Cricut drawing projects are the most underrated project type for the Cricut explorer and maker.
There are so many things you can do with the Cricut drawing features. It’s not just for writing on envelopes although you can do that too.
I use the draw feature of my Cricut Maker for all sorts of projects from coloring sheets to cards to even jewelry making. There are a few tricking things to keep in mind with using the Cricut to draw but once you understand the basics, it opens up a whole new world of Cricut crafts.
But first, a little primer on Cricut pens and the drawing features…
How to use Cricut pens
The Cricut branded pens are super easy to use. You just simply take the cap off and pop them into the slot on the left. The hardest part for me is always remember to lock the pen in with the locking tab. If you don’t do this step, the pen will wobble around and not draw the line it is intended to draw.
Be sure to put the cap back on the pen after you’re done. It’s easy to forget to the markers out after a project and they dry out.
How to use the Cricut to draw fill in
The quick answer is you can’t native to the Cricut Design Space app. You basically have to create a template outside of Cricut Design Space that has a bunch of lines spaced close to each other. You can replicate this with really long and skinny rectangles and setting them all to draw. Even in that case, you have to use a fatter point marker.
I recommend just filling in the wider areas by hand. It’s actually quite find. It’s like an adult coloring project.
*this article contains affiliate links for your convenience, see full disclosures here
Pens that work with Cricut Maker and Explorer
I know there are lots of people who love to do a “Cricut Pen Hack” and use non Cricut branded pens and markers instead of the branded ones. The thing is, the Cricut branded pens are not that expensive. For the price point, you get some really high-quality pens. Between buying the non-Cricut branded pens and the adapters, it’s almost not worth the hassle. I have a couple of Cricut branded favorites:
- Black Pens – I used the o.4 Tip Black Fine point pen for the calligraphy in the photos. I found this is the best option if you’re going with black. I love this set of all black pens from Cricut though because it gives you a lot of variations on black depending on your font style and size.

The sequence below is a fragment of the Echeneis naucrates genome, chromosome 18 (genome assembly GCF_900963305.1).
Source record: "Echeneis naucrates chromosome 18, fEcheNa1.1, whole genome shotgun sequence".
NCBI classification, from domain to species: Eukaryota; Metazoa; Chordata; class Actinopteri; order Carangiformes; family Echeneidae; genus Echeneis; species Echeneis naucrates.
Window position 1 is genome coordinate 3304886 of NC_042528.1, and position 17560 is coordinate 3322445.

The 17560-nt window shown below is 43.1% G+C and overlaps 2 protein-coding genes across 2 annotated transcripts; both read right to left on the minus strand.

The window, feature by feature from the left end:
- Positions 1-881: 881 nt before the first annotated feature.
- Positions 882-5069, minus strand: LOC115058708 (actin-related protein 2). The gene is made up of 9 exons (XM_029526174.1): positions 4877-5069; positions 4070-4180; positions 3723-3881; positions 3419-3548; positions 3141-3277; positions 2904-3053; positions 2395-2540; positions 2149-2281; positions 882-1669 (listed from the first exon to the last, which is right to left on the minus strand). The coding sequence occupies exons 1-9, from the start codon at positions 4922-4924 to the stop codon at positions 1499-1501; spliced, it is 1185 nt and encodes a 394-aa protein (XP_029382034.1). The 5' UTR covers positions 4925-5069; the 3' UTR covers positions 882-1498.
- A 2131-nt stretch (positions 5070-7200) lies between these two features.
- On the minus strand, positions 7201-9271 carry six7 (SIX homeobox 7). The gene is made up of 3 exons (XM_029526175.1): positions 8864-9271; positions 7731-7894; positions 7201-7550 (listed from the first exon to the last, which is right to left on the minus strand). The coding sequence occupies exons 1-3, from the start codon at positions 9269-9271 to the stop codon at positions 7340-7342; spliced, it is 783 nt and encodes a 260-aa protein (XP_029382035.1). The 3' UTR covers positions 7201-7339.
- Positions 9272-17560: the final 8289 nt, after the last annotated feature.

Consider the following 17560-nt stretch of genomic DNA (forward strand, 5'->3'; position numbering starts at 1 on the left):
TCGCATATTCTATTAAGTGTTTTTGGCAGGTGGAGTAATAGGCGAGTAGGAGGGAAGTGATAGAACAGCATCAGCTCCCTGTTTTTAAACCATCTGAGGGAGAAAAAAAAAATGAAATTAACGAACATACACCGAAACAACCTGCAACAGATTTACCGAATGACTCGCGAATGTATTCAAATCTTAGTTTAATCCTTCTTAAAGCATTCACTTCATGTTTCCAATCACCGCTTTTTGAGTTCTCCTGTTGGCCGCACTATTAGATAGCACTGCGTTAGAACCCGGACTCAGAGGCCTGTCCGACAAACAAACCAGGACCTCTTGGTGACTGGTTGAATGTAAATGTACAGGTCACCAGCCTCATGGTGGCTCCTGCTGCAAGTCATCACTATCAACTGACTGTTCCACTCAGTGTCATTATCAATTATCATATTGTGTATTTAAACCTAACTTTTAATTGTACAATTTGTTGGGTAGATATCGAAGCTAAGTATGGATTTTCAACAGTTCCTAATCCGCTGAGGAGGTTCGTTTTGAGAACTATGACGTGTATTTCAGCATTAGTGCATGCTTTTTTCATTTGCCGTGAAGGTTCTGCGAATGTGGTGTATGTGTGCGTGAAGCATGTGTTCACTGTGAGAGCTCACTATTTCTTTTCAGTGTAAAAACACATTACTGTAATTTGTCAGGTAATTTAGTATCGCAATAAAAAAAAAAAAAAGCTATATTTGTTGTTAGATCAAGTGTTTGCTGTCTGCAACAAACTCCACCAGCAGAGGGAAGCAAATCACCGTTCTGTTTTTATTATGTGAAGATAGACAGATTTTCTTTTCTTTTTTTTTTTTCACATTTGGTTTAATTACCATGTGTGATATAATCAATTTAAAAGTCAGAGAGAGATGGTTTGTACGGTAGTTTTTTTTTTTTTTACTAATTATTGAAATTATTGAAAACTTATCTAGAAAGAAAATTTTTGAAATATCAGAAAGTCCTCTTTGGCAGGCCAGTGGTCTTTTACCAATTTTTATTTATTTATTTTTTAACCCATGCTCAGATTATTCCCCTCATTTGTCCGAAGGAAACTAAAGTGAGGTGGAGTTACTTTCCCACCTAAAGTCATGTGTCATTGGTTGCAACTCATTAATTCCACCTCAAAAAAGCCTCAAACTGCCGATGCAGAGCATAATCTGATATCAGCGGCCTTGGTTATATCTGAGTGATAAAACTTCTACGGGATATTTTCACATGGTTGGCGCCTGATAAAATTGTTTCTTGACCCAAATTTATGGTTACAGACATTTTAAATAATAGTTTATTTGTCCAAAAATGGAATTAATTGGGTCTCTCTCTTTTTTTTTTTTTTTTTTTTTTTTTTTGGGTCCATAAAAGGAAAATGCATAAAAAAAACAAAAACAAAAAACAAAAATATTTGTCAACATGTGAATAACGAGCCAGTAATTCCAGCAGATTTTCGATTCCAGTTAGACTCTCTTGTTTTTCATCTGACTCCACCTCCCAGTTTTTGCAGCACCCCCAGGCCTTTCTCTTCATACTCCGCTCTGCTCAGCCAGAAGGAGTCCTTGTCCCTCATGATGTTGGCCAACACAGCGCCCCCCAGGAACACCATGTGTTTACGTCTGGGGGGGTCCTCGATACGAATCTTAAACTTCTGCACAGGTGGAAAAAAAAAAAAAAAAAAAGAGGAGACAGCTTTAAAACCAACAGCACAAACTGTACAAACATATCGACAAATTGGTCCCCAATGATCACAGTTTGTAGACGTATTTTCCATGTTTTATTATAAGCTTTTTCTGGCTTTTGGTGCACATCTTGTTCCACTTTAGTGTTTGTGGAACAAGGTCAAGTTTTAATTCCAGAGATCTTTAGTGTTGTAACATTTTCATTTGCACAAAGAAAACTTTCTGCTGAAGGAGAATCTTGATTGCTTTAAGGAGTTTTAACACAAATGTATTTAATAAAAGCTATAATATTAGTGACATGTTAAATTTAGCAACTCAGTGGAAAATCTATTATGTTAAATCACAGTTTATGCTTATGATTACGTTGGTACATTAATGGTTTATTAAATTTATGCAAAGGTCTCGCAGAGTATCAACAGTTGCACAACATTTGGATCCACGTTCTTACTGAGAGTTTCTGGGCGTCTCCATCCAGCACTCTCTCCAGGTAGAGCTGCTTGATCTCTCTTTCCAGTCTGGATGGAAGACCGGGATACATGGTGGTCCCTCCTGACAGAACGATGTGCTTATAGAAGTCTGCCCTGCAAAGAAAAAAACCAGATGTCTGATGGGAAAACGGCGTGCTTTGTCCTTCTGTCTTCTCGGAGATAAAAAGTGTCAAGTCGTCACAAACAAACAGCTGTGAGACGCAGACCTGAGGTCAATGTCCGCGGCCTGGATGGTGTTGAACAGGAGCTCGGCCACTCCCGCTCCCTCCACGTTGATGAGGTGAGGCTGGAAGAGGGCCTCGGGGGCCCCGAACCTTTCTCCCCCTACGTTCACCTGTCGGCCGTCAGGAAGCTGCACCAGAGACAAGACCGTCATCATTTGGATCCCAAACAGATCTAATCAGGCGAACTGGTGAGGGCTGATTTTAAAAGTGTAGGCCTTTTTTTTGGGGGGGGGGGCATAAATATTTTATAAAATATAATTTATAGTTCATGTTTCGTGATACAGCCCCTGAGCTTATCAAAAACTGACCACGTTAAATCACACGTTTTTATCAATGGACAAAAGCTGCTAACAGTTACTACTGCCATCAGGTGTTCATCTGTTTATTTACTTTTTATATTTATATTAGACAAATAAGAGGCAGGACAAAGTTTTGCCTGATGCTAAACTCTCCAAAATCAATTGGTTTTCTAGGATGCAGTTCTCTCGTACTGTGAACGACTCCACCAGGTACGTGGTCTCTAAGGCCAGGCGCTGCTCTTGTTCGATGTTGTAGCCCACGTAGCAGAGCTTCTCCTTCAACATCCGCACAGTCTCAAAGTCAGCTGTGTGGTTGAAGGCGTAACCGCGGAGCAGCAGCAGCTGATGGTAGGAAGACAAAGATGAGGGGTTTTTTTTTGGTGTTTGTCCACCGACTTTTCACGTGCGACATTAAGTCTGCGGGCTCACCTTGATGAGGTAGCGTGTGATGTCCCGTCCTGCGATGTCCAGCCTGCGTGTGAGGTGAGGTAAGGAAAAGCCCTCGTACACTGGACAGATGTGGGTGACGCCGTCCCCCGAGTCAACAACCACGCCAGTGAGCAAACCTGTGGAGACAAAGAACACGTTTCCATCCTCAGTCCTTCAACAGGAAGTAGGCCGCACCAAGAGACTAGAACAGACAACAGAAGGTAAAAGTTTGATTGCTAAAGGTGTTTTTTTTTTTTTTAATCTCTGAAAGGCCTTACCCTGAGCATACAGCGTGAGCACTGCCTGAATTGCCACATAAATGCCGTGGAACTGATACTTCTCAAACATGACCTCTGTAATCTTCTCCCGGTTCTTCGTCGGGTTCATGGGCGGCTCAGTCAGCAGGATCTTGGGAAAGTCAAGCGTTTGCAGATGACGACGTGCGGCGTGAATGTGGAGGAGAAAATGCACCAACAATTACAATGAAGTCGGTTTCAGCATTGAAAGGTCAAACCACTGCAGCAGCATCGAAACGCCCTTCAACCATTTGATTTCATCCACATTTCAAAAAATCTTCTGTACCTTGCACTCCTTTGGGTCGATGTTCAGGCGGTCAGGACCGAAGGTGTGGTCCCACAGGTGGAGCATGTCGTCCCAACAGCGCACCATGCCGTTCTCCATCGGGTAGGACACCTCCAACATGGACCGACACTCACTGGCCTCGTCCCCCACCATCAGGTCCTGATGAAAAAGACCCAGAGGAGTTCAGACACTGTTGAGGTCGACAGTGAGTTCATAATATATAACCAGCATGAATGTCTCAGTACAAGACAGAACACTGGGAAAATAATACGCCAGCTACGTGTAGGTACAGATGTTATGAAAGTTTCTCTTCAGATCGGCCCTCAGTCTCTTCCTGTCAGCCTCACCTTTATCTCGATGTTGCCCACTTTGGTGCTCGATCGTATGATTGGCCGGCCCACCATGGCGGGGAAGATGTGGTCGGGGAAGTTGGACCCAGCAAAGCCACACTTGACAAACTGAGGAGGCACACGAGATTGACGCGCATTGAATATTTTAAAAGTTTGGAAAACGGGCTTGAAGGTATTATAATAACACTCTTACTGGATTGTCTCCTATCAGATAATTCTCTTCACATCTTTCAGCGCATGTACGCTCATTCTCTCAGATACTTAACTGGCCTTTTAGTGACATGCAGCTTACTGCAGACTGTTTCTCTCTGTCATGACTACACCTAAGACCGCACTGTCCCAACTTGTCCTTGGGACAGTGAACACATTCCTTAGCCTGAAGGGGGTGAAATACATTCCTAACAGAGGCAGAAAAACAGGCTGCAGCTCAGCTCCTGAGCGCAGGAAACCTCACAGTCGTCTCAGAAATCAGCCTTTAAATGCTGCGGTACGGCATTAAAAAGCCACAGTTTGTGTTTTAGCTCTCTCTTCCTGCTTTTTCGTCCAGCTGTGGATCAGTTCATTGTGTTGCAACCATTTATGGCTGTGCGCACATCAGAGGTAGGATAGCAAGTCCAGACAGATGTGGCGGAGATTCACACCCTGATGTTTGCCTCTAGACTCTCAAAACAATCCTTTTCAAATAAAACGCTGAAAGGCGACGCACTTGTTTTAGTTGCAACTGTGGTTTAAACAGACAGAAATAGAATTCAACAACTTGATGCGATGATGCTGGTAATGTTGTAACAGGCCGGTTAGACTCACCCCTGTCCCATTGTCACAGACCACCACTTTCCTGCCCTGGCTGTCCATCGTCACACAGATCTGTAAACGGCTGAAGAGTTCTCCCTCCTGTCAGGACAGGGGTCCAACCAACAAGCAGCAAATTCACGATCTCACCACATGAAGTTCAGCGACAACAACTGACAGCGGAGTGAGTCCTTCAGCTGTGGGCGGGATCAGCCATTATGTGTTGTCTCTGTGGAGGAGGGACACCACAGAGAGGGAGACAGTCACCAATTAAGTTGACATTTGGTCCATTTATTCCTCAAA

- Metallic Markers – I used the Medium Tip 1.0 Silver ones in the photos with the black envelope. This Martha Stewart set of metallic markers is my all-time favorite and I use it a ton. You can use it with the Cricut and as the tracing marker afterward.
If you insist on using a non-Cricut branded pen or maker, you need to take out the pen adapter and replaces it with a squishy pen grip like this one to hold the non-branded pen in place. The only non-Cricut branded marker I like are Sharpies. Here is one of my favorite metallic sets. Crayola Fine Line Marker can also work with this adapter. I have a separate tutorial on how to use DIY Cricut pen adapters here.
How to draw with Cricut Machines
To designate any graphic to draw, just change the Linetype to “Draw”.
Text that is already set in writing mode will automatically have Linetype set to “Draw”. I have a separate tutorial on how to to use writing fonts here if you’re interested in more details.
Cricut pen projects that work with both the Cricut Maker and Explorer
I mentioned addressing envelopes earlier. While this is one of the more common uses for the Cricut Pen feature, I like to step it up a notch and make my own envelopes while I’m at it. Here is my full tutorial on all the different things you can do with Cricut envelop addressing.
Interested in hand lettering but have terrible handwriting because you’ve been typing most of your life? Yeah, been there. I figured out how to do faux calligraphy with my Cricut and sort of cheat my way to hand lettering.
Cricut drawing isn’t just for paper! Here, I used the the pen to draw some intricate designs on shrink film and then created earrings from it. Here is my full tutorial with free templates on how to make shrink film earrings with the Cricut Pen.
While it’s not really feasible to color with the Cricut pen using the machine, you can always do the coloring after the fact by hand. I promise it’s actually a lot of fun. Here’s my tutorial (and free mandala template) on how to use infusible ink markers to make designs for all sorts of projects. Infusible ink markers is actually the cheapest way to do sublimation.
I also like just going back to the basic. Here is an example of where I drew a simple design using the Cricut gold marker on an existing flower template and turned it into a DIY decor project.
Last but not least, you can always just write a nice note on a cardstock for any occasion. Try using one of the fancier metallic markers and it makes a world of difference.
As you know, the Cricut pen needs single path designs to work properly. In addition to all the projects highlighted above, I also have a set of single path flourish and sentiments you can use to make your own Circut Pen projects.
This set of Cricut Pen templates are all free and available in my resource library.